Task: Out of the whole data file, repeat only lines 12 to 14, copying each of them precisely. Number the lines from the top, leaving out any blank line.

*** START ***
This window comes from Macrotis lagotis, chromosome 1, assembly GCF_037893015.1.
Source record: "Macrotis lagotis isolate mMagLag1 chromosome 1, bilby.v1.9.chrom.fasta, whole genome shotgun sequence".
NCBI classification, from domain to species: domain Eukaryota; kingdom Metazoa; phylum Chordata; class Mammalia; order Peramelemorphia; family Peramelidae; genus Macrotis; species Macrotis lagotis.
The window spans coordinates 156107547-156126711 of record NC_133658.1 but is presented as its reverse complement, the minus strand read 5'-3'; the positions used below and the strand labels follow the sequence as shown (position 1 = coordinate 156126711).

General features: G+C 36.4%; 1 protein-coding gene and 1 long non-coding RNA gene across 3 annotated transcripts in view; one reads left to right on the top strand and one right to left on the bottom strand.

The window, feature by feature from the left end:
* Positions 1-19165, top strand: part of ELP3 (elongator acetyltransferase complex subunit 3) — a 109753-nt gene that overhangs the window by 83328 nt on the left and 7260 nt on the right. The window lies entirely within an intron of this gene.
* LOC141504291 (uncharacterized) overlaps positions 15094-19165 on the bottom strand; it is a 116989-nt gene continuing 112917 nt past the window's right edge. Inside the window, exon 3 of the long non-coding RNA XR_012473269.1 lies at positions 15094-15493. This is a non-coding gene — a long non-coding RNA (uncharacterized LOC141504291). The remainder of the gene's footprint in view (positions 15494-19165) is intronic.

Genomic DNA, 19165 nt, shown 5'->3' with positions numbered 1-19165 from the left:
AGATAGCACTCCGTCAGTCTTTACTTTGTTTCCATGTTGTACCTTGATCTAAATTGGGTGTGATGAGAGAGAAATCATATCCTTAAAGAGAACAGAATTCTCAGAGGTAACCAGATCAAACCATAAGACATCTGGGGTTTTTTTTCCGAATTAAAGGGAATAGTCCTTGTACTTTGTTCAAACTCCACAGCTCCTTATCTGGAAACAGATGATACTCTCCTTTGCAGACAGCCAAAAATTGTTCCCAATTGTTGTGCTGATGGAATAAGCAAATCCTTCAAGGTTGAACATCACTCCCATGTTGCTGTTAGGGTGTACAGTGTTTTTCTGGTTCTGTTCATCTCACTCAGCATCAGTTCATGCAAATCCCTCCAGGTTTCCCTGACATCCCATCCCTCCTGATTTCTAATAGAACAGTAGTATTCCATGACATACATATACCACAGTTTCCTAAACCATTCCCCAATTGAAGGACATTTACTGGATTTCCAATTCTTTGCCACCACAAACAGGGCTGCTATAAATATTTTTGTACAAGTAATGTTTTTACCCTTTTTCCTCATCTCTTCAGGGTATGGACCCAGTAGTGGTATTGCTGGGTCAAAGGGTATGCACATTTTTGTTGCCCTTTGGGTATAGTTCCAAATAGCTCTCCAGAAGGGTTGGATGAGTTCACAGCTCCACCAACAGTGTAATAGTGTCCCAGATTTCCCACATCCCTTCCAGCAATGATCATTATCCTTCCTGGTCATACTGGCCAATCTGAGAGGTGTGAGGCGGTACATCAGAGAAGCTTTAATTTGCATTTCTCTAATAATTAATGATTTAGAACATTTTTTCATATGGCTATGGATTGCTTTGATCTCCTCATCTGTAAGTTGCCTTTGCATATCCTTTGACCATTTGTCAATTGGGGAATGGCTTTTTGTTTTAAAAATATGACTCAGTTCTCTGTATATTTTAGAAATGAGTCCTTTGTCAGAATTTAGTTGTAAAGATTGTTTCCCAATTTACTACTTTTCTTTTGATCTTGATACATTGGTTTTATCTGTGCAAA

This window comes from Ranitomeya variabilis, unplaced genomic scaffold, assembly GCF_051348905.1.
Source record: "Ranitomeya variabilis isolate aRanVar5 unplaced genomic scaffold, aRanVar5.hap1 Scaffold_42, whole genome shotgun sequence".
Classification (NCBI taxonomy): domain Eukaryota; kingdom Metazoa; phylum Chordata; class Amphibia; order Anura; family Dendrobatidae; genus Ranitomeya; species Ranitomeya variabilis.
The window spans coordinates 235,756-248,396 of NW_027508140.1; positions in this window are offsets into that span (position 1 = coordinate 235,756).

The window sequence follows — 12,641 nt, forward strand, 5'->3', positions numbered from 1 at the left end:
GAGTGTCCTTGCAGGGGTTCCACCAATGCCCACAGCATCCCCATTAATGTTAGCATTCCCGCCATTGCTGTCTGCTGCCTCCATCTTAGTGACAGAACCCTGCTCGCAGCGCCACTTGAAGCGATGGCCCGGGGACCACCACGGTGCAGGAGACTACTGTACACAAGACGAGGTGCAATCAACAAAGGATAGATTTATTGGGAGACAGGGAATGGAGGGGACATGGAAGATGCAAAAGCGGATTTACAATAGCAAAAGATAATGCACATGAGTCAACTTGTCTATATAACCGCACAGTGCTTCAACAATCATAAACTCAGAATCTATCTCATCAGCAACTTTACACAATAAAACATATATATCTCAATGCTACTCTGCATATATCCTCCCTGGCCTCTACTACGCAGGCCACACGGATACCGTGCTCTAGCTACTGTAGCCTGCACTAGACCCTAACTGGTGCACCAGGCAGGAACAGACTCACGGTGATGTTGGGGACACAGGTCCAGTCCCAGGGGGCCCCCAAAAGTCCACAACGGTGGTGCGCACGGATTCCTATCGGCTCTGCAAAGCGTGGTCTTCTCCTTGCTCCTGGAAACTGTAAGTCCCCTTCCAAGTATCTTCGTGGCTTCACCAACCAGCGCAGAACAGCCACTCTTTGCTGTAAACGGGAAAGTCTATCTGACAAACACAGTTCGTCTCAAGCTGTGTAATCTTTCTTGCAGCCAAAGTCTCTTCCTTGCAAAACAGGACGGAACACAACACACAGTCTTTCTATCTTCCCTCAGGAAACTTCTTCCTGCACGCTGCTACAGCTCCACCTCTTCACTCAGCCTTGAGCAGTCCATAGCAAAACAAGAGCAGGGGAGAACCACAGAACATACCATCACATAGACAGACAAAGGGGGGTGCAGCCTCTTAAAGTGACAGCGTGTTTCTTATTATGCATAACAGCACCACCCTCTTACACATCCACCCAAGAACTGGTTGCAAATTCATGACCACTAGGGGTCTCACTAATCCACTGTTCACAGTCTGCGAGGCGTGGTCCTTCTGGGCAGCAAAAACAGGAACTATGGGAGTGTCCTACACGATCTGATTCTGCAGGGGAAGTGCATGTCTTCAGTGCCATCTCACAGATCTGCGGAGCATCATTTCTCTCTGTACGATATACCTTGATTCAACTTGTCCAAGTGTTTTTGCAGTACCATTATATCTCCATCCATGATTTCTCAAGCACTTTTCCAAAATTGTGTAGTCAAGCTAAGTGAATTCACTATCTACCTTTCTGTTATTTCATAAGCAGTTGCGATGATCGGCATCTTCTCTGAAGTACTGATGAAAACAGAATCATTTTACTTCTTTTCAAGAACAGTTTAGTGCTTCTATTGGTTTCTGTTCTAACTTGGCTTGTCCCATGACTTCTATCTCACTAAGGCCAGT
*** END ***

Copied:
Source record: "Ranitomeya variabilis isolate aRanVar5 unplaced genomic scaffold, aRanVar5.hap1 Scaffold_42, whole genome shotgun sequence".
Classification (NCBI taxonomy): domain Eukaryota; kingdom Metazoa; phylum Chordata; class Amphibia; order Anura; family Dendrobatidae; genus Ranitomeya; species Ranitomeya variabilis.
The window spans coordinates 235,756-248,396 of NW_027508140.1; positions in this window are offsets into that span (position 1 = coordinate 235,756).